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Who Framed Roger Rabbit (1988)

 -  Animation | Comedy | Crime  -  22 June 1988 (USA)
7.7
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Ratings: 7.7/10 from 117,128 users   Metascore: 83/100
Reviews: 227 user | 109 critic | 15 from Metacritic.com

A toon hating detective is a cartoon rabbit's only hope to prove his innocence when he is accused of murder.

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(novel), (screenplay), 1 more credit »
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Won 3 Oscars. Another 19 wins & 21 nominations. See more awards »

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Cast

Cast overview, first billed only:
...
...
...
...
Stubby Kaye ...
Alan Tilvern ...
...
Lt. Santino (as Richard Le Parmentier)
Lou Hirsch ...
Baby Herman (voice)
Betsy Brantley ...
...
Paul Springer ...
...
Edwin Craig ...
Lindsay Holiday ...
...
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Storyline

'Toon star Roger is worried that his wife Jessica is playing pattycake with someone else, so the studio hires detective Eddie Valiant to snoop on her. But the stakes are quickly raised when Marvin Acme is found dead and Roger is the prime suspect. Groundbreaking interaction between the live and animated characters, and lots of references to classic animation. Written by Jon Reeves <jreeves@imdb.com>

Plot Summary | Plot Synopsis

Taglines:

It's the story of a man, a woman, and a rabbit in a triangle of trouble.


Certificate:

PG | See all certifications »

Parents Guide:

 »
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Details

Country:

Language:

Release Date:

22 June 1988 (USA)  »

Also Known As:

Dead Toons Don't Pay Bills  »

Filming Locations:

 »

Box Office

Budget:

$70,000,000 (estimated)

Gross:

$154,222,492 (USA)
 »

Company Credits

Show detailed on  »

Technical Specs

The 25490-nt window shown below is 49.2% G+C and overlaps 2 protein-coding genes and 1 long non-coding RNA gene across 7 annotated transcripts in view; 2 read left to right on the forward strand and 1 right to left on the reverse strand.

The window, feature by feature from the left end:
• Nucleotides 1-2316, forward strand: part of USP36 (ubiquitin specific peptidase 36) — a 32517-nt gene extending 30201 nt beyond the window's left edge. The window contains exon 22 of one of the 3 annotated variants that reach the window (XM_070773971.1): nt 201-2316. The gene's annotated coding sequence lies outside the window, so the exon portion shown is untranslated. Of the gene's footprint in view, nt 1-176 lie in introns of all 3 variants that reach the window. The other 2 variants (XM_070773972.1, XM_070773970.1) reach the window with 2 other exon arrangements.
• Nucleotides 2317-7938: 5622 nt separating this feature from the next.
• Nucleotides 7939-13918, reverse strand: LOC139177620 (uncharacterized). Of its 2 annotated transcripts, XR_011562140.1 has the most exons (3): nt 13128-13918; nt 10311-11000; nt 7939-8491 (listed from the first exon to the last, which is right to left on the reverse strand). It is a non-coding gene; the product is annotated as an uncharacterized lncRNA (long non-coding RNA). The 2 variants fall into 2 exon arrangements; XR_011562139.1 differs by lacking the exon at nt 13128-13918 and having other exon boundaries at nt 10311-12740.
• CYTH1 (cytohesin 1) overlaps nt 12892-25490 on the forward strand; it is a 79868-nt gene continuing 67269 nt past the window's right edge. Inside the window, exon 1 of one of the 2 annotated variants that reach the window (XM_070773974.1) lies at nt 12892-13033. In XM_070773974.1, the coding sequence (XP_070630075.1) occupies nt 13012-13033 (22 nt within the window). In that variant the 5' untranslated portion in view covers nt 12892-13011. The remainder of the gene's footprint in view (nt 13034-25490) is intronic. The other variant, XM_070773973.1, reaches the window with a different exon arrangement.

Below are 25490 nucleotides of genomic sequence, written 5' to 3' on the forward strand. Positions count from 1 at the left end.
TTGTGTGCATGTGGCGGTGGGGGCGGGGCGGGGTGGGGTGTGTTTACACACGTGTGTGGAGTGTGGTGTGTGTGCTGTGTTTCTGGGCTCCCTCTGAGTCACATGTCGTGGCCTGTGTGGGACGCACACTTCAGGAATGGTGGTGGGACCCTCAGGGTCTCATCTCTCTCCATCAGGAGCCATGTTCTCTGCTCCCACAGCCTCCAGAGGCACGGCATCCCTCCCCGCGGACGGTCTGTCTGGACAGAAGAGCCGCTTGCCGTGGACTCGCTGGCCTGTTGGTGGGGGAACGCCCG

Runtime:

Sound Mix:

(70 mm prints)| (35 mm prints)

Color:

Aspect Ratio:

1.85 : 1
See  »
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Did You Know?

Trivia

To create the animation, over 85,000 hand-inked and painted cels were created and composited with the live-action backdrops, live-action characters, and hand-animated tone mattes (shading) and cast shadows using optical film printers. NO computer animation was used in creating the animations. Some scenes involved up to 100 individual film elements. Any live-action that had to be later composited was shot in VistaVision to take advantage of the double-area frame of the horizontal 35mm format. The finished film thus does not suffer from the increased grain that plagued previous live-action/animation combos such as Mary Poppins (1964). See more »

Goofs

Just before Eddie Valiant goes into the Terminal Bar, sunlight reappears on a wall behind him, even though the sun has already set. See more »

Quotes

[first lines]
Mrs. Herman: Mommy's going to the beauty parlor, darling, but I'm leaving you with your favorite friend, Roger. He's going to take very, very good care of you, because if he doesn't... HE'S GOING BACK TO THE SCIENCE LAB.
See more »

Crazy Credits

There are no opening credits after the title has been shown. See more »

Connections

Spoofed in Cast a Deadly Spell (1991) See more »

Soundtracks

Witchcraft
Written by Cy Coleman (as Coleman) and Carolyn Leigh (as Leigh)
Performed by Frank Sinatra
Courtesy of Reprise Records
By Arrangement with Warner Special Products
See more »

Frequently Asked Questions

See more (Spoiler Alert!) »

User Reviews

 
It's a...deadly...serious...business!
17 January 2004 | by (Cyberia) – See all my reviews

Watching this for the umpteenth time, I am struck by how much this movie resembles Brazil (1985). What, you will say, that was a grim and serious story set in a horrible dystopia. Ah, yes, but one of its main satirical weapons was its over-the-top humour.

Well, Roger Rabbit inverts the formula. We seem to have a zany cartoon comedy. but underlying this is a story about racism and genocide. The cartoon characters, who coexist with humans, are shown as a tolerated subordinated race, good for "singing and dancing and running and jumping". They are called "Toons", which resembles another epithet that used to be a nasty name for black people. And the "solution" is exactly that - a solution of benzene and acetone that will exterminate the Toons by dissolving them.

Both movies are set in something that resembles the 1940's, which gives lots of opportunity for spoofing films noir of the sort that Bogart et al. used to make.

How could something so serious be funny? The best comedy is just a hare's breadth (sorry, couldn't resist) removed from tragedy, which is why Hogan's Heroes is so funny while Disney comedies fall flat from gooey sentiment. Kids love Roger Rabbit, and that should be the ultimate test of whether it's comic or not.

It still amazes me how many grown-ups fail to perceive the underlying message of tolerance and understanding. Perhaps they don't want to...


53 of 67 people found this review helpful.  Was this review helpful to you?

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